Fire season

Although wildfires can occur anytime, springtime and late summer/early fall are especially high risk due to drier air and dry vegetation. Throw in people who burn thatch in their lawns in spring or let grill embers get away from them and poof! wildland wildfires.

Where there’s smoke, there’s fire. The smoke cloud below, from March 29, originated with a prescribed or controlled burn in Perry County — meaning the fire was set to eliminate material that could quickly give rise to a highly destructive fire.

Fire is nature’s way of renewing the forests in the Ouachitas. Pictures from the 1800s show vast burned out areas. If you live in a forested area, be sure to stay tuned to http://www.arkfireinfo.org/and www.arkansasfirewise.com. The National Weather Service also issues fire watches when conditions are right for wildland fires.

Prescribed burn in Perry County
The setting sun shines through smoke rising from a prescribed, or controlled, burn in Perry County on March 29.

Possum straight up. With lemon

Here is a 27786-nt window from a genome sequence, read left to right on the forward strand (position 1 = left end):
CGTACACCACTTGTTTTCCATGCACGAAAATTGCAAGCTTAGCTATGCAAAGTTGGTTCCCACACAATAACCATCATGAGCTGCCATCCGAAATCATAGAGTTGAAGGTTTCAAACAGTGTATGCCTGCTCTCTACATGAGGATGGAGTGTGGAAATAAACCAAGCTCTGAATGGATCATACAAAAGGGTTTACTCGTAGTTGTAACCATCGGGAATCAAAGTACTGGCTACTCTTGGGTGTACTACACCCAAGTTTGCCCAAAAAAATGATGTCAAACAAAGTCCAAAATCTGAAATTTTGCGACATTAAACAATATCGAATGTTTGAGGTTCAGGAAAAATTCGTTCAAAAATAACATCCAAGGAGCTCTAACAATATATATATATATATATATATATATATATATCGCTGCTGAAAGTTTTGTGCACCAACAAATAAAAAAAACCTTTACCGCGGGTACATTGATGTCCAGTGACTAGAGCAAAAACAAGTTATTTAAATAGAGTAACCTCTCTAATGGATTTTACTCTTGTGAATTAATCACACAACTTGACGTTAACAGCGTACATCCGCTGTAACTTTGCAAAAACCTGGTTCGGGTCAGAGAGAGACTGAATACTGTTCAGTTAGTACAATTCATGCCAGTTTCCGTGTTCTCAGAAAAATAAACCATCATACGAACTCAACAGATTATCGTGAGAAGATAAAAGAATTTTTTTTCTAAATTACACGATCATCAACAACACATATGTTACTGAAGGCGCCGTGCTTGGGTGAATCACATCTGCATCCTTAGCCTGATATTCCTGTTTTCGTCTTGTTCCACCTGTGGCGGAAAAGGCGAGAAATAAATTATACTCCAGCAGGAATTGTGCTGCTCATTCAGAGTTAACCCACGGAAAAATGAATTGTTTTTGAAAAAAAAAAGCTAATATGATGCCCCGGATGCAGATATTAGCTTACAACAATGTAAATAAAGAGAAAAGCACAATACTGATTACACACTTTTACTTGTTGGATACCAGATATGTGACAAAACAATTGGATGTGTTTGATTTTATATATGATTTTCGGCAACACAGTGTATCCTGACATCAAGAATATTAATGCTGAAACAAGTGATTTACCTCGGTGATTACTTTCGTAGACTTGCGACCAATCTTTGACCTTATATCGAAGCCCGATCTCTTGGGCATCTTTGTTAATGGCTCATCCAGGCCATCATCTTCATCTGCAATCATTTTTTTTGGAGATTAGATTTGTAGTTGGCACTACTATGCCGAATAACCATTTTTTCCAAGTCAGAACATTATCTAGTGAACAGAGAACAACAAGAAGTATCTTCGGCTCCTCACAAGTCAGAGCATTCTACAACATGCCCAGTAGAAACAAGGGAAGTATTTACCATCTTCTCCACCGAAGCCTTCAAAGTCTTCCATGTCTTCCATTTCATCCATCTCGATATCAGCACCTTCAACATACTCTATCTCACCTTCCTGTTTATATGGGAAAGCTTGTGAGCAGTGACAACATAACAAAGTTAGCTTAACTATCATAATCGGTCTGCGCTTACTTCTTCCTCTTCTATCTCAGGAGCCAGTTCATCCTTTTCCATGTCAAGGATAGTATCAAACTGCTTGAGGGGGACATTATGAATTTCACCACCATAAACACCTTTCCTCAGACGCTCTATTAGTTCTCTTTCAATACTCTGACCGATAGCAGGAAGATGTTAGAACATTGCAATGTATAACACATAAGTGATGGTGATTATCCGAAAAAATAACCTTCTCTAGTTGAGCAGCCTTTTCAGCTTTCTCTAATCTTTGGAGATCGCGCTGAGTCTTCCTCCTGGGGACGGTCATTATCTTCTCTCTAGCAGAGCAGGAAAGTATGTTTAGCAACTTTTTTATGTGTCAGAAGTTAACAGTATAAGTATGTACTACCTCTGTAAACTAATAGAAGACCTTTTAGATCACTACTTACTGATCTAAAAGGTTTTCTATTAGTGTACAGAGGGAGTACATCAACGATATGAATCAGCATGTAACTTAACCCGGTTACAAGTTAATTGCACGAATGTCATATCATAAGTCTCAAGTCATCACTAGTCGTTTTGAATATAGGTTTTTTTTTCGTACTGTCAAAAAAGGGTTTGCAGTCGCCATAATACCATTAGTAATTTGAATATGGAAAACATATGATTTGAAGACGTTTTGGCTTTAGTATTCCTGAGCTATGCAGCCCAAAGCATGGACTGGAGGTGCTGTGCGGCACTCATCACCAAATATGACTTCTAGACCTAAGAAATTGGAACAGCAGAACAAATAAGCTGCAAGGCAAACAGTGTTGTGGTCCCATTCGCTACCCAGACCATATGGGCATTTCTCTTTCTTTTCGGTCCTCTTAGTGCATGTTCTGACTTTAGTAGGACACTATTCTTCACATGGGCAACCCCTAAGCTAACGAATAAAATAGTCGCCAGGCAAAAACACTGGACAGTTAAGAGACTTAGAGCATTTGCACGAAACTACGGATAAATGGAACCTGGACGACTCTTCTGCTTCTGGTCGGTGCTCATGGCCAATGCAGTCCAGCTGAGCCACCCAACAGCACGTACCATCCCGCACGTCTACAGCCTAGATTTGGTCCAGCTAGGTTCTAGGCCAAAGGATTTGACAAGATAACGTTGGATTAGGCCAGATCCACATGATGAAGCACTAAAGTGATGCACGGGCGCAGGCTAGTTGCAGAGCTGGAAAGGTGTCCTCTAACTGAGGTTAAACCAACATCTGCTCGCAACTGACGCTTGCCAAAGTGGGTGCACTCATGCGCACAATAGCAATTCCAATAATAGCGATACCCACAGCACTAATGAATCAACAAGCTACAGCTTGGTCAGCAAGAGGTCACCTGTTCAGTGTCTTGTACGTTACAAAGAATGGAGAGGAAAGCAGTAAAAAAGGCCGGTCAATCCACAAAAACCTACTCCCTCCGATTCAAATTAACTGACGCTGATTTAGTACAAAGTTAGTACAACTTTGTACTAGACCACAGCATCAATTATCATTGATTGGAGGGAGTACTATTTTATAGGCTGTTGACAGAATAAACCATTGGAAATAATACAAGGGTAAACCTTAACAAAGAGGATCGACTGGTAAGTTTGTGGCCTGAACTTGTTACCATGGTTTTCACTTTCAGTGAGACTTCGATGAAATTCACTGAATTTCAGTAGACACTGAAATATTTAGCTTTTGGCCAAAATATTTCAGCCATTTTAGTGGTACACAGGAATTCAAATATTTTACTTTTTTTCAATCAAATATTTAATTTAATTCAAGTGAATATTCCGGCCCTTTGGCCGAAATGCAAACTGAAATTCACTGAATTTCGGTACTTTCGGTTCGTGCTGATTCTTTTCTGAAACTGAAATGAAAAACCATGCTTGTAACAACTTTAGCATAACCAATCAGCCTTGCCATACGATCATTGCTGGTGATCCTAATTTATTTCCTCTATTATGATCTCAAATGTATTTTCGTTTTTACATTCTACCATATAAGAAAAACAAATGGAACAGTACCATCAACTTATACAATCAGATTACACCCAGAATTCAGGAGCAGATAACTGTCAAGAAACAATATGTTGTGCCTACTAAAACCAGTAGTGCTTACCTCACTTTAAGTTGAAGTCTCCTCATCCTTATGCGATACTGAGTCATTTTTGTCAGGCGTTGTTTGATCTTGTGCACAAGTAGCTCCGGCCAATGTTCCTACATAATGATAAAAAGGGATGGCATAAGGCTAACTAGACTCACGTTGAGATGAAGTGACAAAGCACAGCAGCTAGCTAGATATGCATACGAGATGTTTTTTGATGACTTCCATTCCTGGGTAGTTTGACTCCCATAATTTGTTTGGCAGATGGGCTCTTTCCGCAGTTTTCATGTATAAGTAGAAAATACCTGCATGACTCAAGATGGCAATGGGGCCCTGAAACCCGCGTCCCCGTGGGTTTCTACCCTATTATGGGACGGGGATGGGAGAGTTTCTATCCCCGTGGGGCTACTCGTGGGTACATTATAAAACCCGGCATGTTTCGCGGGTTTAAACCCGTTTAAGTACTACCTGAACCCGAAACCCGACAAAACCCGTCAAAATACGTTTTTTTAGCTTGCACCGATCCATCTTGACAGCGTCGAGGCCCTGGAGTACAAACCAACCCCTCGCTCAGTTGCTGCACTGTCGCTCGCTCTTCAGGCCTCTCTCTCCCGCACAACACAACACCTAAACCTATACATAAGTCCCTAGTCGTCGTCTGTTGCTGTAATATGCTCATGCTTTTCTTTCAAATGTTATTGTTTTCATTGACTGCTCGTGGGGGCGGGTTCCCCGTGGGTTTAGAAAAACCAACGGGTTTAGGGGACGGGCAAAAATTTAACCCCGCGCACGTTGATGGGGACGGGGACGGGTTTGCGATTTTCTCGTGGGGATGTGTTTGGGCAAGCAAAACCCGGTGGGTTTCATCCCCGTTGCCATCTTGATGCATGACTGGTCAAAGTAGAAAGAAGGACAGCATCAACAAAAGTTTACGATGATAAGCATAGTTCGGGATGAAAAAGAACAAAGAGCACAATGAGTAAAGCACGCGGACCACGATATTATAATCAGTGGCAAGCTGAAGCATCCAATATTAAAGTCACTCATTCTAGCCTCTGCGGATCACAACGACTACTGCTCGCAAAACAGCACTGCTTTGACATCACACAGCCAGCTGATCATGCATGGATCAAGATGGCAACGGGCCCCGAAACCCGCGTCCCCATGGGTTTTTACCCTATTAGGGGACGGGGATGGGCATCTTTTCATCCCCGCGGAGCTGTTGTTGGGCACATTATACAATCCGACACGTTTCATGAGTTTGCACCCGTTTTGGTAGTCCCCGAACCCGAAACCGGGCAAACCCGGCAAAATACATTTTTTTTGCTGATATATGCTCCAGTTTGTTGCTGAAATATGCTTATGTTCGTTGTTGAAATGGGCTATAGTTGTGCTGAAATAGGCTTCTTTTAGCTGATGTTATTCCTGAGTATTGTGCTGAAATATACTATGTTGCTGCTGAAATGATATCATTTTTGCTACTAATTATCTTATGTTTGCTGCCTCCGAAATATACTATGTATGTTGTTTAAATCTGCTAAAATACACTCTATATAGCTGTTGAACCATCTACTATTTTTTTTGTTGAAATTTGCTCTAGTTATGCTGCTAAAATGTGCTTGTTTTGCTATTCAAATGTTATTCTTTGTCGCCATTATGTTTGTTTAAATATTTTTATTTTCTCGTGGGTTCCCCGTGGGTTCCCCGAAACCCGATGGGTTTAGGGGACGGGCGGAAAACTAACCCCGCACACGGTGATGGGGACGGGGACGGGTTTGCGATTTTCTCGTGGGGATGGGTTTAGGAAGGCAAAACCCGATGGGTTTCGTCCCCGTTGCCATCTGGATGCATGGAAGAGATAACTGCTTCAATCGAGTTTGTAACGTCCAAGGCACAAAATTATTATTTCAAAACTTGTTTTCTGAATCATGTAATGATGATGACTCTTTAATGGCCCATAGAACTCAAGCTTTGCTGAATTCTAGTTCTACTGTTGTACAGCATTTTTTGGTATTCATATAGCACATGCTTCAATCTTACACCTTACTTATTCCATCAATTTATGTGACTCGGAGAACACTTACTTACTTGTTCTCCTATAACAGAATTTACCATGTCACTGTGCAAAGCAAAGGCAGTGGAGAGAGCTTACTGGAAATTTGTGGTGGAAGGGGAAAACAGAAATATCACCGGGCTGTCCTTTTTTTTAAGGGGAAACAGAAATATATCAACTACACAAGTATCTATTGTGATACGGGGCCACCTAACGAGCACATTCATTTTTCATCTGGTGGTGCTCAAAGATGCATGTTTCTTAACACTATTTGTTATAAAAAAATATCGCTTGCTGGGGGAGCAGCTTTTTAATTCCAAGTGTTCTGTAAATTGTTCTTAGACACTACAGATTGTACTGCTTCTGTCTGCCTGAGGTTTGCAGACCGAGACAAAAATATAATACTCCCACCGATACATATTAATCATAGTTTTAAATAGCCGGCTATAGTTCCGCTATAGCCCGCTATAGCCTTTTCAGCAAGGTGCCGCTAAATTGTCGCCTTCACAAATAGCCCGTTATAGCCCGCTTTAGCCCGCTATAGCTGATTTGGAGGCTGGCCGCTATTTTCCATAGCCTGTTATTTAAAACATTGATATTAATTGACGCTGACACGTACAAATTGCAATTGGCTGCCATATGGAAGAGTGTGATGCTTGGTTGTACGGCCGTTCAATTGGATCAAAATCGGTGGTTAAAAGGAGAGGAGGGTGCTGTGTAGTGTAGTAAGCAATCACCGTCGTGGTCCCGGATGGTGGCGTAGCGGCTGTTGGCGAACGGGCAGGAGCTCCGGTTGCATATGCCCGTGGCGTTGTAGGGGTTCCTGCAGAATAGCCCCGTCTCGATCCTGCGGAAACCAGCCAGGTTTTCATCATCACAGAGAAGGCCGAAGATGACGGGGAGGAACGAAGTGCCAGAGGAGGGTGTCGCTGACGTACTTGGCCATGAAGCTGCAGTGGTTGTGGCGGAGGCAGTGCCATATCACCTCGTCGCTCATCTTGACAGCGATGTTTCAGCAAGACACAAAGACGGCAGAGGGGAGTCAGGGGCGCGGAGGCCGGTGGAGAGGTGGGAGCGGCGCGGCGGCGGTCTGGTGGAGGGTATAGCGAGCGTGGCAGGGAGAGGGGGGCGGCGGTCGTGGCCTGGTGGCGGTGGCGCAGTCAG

This animal proves the possum-bilities are endless. No idea whether he was stuck or playing possum or just plain confused, but this possum just hung on the fence, seemingly oblivious to the scores of people walking by during lunch hour. The lemon, well, it appeared sometime during the lunch hour. No telling whether it was meant as food or decoration.

Possum hanging on chainlink fence at UALR.
This possum was hanging around with the lunch time crowd at UALR. It was quite alive; but its actions or lack thereof, are inexplicable. Maybe March in Arkansas comes in like a possum. (iPhone photo)

Crow. Snow.

A crow in the snow. There are still a few snow boulders around on Feb. 19, but little else. The daffodils are emerging, the pears appear ready to burst forth and the rest of the trees buds are beginning to swell. 

Crow in snowy pine tree